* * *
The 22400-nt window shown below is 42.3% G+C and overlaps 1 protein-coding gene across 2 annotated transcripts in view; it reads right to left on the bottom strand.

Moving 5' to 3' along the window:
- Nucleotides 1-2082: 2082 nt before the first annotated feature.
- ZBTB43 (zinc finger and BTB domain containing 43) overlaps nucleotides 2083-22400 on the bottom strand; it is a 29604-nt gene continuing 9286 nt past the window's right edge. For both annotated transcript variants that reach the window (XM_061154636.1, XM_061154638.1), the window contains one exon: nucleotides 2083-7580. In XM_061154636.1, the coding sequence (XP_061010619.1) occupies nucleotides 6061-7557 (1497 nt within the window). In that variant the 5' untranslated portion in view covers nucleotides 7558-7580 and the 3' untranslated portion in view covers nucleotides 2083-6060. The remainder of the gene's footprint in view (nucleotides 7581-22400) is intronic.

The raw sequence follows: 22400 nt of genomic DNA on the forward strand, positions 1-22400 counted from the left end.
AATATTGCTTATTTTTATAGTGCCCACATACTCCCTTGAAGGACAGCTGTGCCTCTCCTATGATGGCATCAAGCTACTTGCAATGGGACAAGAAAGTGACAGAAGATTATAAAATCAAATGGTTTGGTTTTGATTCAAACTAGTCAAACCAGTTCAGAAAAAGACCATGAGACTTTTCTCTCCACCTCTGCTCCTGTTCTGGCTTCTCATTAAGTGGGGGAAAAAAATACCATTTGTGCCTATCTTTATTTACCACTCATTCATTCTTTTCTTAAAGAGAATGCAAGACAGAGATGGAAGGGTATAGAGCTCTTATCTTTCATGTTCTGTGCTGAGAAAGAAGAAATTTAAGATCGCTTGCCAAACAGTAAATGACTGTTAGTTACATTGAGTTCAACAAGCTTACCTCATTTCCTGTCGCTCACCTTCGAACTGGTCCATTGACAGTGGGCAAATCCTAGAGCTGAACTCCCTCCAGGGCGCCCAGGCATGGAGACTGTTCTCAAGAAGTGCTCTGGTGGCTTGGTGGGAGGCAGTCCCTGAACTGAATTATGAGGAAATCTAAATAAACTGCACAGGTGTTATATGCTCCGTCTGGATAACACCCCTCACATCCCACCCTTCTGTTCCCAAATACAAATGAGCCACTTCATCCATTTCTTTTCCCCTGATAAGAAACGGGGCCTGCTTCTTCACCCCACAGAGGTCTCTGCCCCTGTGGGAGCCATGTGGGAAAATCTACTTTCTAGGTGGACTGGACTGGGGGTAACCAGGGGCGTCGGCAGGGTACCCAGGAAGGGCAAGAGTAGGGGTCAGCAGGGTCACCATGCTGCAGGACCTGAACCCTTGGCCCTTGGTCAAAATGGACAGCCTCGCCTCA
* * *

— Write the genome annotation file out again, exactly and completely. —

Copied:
The 22400-nt window shown below is 42.3% G+C and overlaps 1 protein-coding gene across 2 annotated transcripts in view; it reads right to left on the bottom strand.

Moving 5' to 3' along the window:
- Nucleotides 1-2082: 2082 nt before the first annotated feature.
- ZBTB43 (zinc finger and BTB domain containing 43) overlaps nucleotides 2083-22400 on the bottom strand; it is a 29604-nt gene continuing 9286 nt past the window's right edge. For both annotated transcript variants that reach the window (XM_061154636.1, XM_061154638.1), the window contains one exon: nucleotides 2083-7580. In XM_061154636.1, the coding sequence (XP_061010619.1) occupies nucleotides 6061-7557 (1497 nt within the window). In that variant the 5' untranslated portion in view covers nucleotides 7558-7580 and the 3' untranslated portion in view covers nucleotides 2083-6060. The remainder of the gene's footprint in view (nucleotides 7581-22400) is intronic.

The raw sequence follows: 22400 nt of genomic DNA on the forward strand, positions 1-22400 counted from the left end.
AATATTGCTTATTTTTATAGTGCCCACATACTCCCTTGAAGGACAGCTGTGCCTCTCCTATGATGGCATCAAGCTACTTGCAATGGGACAAGAAAGTGACAGAAGATTATAAAATCAAATGGTTTGGTTTTGATTCAAACTAGTCAAACCAGTTCAGAAAAAGACCATGAGACTTTTCTCTCCACCTCTGCTCCTGTTCTGGCTTCTCATTAAGTGGGGGAAAAAAATACCATTTGTGCCTATCTTTATTTACCACTCATTCATTCTTTTCTTAAAGAGAATGCAAGACAGAGATGGAAGGGTATAGAGCTCTTATCTTTCATGTTCTGTGCTGAGAAAGAAGAAATTTAAGATCGCTTGCCAAACAGTAAATGACTGTTAGTTACATTGAGTTCAACAAGCTTACCTCATTTCCTGTCGCTCACCTTCGAACTGGTCCATTGACAGTGGGCAAATCCTAGAGCTGAACTCCCTCCAGGGCGCCCAGGCATGGAGACTGTTCTCAAGAAGTGCTCTGGTGGCTTGGTGGGAGGCAGTCCCTGAACTGAATTATGAGGAAATCTAAATAAACTGCACAGGTGTTATATGCTCCGTCTGGATAACACCCCTCACATCCCACCCTTCTGTTCCCAAATACAAATGAGCCACTTCATCCATTTCTTTTCCCCTGATAAGAAACGGGGCCTGCTTCTTCACCCCACAGAGGTCTCTGCCCCTGTGGGAGCCATGTGGGAAAATCTACTTTCTAGGTGGACTGGACTGGGGGTAACCAGGGGCGTCGGCAGGGTACCCAGGAAGGGCAAGAGTAGGGGTCAGCAGGGTCACCATGCTGCAGGACCTGAACCCTTGGCCCTTGGTCAAAATGGACAGCCTCGCCTCA